The meeting

I remember when I first saw this how I thought it was a drab sort of painting (it was a poor slide projection I was looking at on a dirty art school wall) but then I learned about it, and about the social statement its creator Gustave Courbet is making. Courbet is the bloke on the right, with his chin up, not doffing his cap to the laird of the manor figure, nor to his humble servant, cap in hand, nor to his noble hound. Courbet said this: I am fifty years old and I have always lived in freedom; let me end my life free; when I am dead let this be said of me: ‘He belonged to no school, to no church, to no institution, to no academy, least of all to any régime except the régime of liberty.

I may do a Courbet week, it’s not impossible. He has some excellent paintings in his repertoire; his self portrait (The Desperate Man) is une cracker.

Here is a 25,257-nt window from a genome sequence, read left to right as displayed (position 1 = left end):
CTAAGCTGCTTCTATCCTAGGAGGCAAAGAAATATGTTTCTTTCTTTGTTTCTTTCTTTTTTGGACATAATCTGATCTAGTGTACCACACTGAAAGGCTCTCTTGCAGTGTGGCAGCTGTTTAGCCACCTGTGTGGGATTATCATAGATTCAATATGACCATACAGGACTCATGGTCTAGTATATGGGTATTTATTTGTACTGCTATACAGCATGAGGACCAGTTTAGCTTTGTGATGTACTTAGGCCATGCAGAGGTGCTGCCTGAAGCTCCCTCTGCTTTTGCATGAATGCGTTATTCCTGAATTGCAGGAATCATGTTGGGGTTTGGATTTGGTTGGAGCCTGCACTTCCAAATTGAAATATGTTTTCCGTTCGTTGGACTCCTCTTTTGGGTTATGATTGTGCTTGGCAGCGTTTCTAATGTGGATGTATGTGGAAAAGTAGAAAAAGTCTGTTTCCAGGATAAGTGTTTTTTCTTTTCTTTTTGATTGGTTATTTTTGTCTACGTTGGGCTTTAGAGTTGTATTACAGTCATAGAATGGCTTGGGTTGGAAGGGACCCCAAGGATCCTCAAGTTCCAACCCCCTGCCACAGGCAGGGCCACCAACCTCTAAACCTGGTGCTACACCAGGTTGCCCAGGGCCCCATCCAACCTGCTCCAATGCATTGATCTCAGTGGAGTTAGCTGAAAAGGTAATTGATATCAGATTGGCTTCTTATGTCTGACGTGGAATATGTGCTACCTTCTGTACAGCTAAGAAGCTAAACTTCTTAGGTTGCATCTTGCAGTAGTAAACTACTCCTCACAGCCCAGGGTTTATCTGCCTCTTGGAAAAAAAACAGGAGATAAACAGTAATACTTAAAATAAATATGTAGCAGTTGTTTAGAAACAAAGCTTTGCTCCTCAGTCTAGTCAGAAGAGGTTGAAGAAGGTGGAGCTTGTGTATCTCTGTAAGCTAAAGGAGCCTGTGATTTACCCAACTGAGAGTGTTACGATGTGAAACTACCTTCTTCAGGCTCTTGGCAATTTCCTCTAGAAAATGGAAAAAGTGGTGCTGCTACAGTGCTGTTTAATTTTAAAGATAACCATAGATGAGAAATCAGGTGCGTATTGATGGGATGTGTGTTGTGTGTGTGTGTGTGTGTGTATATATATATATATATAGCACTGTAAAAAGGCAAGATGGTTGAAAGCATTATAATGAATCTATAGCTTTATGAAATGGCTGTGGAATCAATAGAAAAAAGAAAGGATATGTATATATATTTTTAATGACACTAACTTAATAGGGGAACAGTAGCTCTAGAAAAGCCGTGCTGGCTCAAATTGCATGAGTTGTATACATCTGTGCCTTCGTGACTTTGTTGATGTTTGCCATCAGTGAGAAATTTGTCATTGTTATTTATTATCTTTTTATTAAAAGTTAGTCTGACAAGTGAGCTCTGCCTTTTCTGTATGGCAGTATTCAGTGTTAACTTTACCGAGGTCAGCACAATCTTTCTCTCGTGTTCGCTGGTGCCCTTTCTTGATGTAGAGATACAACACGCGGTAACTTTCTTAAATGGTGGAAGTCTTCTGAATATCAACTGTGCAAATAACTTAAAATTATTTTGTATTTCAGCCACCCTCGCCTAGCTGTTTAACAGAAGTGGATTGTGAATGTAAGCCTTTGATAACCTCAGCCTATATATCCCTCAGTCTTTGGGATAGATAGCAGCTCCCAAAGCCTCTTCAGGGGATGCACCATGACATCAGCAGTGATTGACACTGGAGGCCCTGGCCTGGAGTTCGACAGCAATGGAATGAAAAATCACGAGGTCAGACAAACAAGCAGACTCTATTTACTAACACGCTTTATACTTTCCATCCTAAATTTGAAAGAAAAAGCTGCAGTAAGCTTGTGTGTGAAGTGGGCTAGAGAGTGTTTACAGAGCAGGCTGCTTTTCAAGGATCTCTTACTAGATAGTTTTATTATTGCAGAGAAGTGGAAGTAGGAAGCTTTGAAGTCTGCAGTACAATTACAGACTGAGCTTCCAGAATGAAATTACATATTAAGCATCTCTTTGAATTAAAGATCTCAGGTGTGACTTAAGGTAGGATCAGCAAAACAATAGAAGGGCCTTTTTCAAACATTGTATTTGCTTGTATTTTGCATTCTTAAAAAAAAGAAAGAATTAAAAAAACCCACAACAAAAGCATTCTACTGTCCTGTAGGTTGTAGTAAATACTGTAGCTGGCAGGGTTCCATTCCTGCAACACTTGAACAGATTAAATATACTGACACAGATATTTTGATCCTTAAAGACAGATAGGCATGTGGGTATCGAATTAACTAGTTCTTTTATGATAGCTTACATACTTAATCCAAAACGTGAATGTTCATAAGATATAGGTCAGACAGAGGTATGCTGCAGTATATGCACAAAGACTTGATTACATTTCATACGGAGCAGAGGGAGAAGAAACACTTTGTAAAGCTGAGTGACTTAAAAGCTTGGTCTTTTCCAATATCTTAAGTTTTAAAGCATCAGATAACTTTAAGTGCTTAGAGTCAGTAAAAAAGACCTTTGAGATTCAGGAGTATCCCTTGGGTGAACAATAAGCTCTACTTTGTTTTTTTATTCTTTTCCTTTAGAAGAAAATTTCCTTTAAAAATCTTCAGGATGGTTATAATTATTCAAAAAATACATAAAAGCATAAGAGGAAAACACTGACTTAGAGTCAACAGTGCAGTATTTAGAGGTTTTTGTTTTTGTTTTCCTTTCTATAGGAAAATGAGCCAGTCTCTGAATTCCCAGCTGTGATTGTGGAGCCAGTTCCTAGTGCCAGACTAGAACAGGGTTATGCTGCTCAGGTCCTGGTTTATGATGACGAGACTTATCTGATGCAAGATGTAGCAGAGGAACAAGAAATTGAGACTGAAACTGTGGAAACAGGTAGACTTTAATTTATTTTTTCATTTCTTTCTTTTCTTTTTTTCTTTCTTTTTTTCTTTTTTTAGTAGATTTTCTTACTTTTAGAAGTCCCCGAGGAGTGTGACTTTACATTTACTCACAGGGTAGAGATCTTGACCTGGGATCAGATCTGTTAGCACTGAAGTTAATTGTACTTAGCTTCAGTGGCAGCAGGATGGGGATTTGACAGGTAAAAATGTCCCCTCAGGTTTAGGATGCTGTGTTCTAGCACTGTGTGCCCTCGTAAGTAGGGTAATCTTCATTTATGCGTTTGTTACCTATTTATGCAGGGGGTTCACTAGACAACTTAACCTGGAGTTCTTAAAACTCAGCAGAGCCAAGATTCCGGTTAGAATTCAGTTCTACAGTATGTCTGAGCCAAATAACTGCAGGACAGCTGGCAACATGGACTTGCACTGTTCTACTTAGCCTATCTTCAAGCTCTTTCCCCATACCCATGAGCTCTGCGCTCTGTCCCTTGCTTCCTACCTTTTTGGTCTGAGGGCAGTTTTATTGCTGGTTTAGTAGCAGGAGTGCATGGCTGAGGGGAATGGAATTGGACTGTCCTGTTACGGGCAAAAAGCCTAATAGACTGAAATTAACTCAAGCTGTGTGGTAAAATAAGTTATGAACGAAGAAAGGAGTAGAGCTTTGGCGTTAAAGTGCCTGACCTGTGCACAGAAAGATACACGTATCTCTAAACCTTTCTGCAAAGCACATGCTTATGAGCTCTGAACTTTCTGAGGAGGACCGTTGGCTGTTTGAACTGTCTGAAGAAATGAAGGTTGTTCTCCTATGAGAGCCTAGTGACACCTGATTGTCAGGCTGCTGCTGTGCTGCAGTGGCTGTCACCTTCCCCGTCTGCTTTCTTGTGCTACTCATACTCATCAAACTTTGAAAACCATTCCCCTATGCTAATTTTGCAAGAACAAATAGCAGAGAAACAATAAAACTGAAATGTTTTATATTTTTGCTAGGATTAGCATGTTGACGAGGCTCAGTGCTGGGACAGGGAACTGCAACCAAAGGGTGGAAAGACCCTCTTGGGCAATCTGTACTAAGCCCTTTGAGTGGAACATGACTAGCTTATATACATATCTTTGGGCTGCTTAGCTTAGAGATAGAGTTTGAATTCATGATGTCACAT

Advertisements
This entry was posted in From Working-Class Hero to Absolute Disgrace (A Memoir and tagged , . Bookmark the permalink.

7 Responses to The meeting

  1. Rosie says:

    Why is Yellow Gilet man looking at the ground?

  2. OS says:

    I like it. It certainly does make a statement. Courbet is a man after my own heart. I look forward to a week of him. 😉

    The servant reminds me of a rimmer.

    BTW, we learn something every day. I never knew a ‘cracker’ was feminine! *Amazing!*

  3. Ovookla says:

    Interesting quotation from Pel’s perspective, in many ways, don’t you think?

  4. Stephen Foster says:

    You should remember that from the class; or were you a bit late : )

  5. Stephen Foster says:

    Yes; an interesting artist all round.

  6. Stephen Foster says:

    Haha, you’ll be doing un conjugation next.

    M Pulis was tres bien today, non?

  7. OS says:

    >M Pulis was tres bien today, non?

    No comment. 😉

Comments are closed.